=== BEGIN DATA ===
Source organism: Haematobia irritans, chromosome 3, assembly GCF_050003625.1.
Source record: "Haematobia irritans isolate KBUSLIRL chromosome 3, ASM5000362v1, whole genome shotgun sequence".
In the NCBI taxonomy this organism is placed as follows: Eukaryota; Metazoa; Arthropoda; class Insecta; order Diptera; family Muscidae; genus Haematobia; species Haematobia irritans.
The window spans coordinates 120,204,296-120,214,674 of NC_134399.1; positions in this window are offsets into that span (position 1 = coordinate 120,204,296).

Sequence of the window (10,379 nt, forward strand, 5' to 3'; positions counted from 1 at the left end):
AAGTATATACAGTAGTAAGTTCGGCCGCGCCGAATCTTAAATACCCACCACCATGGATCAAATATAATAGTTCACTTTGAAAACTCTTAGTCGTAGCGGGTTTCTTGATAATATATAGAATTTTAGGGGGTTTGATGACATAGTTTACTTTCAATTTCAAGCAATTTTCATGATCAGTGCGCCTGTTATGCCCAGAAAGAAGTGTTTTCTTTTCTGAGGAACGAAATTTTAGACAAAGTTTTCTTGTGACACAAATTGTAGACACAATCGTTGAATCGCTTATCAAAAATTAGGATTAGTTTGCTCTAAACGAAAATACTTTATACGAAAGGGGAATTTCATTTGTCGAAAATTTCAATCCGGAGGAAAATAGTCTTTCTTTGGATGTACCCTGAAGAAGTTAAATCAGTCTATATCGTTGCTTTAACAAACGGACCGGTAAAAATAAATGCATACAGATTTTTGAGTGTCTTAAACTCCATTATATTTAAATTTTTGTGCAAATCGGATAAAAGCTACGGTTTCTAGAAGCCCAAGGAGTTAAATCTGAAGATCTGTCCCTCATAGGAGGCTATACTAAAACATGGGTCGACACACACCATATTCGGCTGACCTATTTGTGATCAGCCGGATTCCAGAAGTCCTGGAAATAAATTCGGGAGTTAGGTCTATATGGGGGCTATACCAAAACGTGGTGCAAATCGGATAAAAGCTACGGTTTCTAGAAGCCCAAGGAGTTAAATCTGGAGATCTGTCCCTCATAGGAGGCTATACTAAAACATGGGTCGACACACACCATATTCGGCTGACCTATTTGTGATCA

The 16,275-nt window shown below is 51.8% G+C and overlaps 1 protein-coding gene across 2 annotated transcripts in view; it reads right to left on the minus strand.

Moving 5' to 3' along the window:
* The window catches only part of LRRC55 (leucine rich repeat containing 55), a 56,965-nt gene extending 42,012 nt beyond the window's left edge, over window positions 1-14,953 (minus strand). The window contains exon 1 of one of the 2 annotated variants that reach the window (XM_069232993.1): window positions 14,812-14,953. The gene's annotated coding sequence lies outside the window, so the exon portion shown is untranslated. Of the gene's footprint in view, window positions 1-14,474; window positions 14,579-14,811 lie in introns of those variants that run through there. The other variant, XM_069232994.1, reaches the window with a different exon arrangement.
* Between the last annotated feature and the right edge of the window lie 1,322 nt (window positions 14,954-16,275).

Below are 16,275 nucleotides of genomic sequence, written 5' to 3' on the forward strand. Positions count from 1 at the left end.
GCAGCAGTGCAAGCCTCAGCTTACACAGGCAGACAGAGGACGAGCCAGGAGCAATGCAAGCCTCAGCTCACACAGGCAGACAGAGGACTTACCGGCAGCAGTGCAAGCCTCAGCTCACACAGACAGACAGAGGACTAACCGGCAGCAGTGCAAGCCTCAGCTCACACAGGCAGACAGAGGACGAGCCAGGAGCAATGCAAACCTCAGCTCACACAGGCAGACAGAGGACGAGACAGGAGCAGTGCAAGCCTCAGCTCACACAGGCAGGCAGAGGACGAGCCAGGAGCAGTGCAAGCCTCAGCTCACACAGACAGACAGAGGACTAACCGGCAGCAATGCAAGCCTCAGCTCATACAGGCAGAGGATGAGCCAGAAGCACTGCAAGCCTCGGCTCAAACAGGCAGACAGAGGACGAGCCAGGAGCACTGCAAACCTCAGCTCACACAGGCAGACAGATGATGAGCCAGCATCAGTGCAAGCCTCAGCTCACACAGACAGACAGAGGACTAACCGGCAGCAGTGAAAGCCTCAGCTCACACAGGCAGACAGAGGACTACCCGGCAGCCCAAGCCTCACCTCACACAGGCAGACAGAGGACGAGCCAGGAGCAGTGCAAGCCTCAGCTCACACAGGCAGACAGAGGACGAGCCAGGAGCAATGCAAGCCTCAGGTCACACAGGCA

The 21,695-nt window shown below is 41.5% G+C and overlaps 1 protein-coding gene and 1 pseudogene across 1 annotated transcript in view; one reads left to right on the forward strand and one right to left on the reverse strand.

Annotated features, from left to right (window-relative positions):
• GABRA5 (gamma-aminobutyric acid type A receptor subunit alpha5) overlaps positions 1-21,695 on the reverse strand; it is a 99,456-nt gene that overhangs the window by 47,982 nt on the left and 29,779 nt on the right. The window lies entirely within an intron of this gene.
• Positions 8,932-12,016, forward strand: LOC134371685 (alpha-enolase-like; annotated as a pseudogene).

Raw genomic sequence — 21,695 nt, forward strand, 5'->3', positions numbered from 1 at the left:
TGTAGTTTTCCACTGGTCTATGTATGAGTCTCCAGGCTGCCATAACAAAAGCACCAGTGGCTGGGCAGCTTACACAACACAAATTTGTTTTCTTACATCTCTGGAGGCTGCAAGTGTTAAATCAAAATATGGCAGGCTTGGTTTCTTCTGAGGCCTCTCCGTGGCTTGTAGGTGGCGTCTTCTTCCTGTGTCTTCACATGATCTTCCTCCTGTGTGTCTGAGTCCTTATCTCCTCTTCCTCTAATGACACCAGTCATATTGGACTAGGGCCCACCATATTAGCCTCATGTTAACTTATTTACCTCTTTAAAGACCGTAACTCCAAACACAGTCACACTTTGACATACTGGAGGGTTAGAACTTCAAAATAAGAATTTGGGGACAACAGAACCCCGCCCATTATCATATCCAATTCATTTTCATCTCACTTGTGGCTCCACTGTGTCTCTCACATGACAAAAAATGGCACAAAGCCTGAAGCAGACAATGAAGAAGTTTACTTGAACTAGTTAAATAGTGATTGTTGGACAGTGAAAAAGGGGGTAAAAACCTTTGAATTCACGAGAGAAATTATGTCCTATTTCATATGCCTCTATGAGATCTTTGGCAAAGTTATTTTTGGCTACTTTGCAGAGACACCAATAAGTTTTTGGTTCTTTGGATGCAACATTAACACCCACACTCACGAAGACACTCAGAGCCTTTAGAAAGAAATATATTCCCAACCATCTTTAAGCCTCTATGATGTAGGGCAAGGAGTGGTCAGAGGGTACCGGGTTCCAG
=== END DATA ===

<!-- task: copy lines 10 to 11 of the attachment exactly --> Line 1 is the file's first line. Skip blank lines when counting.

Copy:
* Between the last annotated feature and the right edge of the window lie 1,322 nt (window positions 14,954-16,275).

Below are 16,275 nucleotides of genomic sequence, written 5' to 3' on the forward strand. Positions count from 1 at the left end.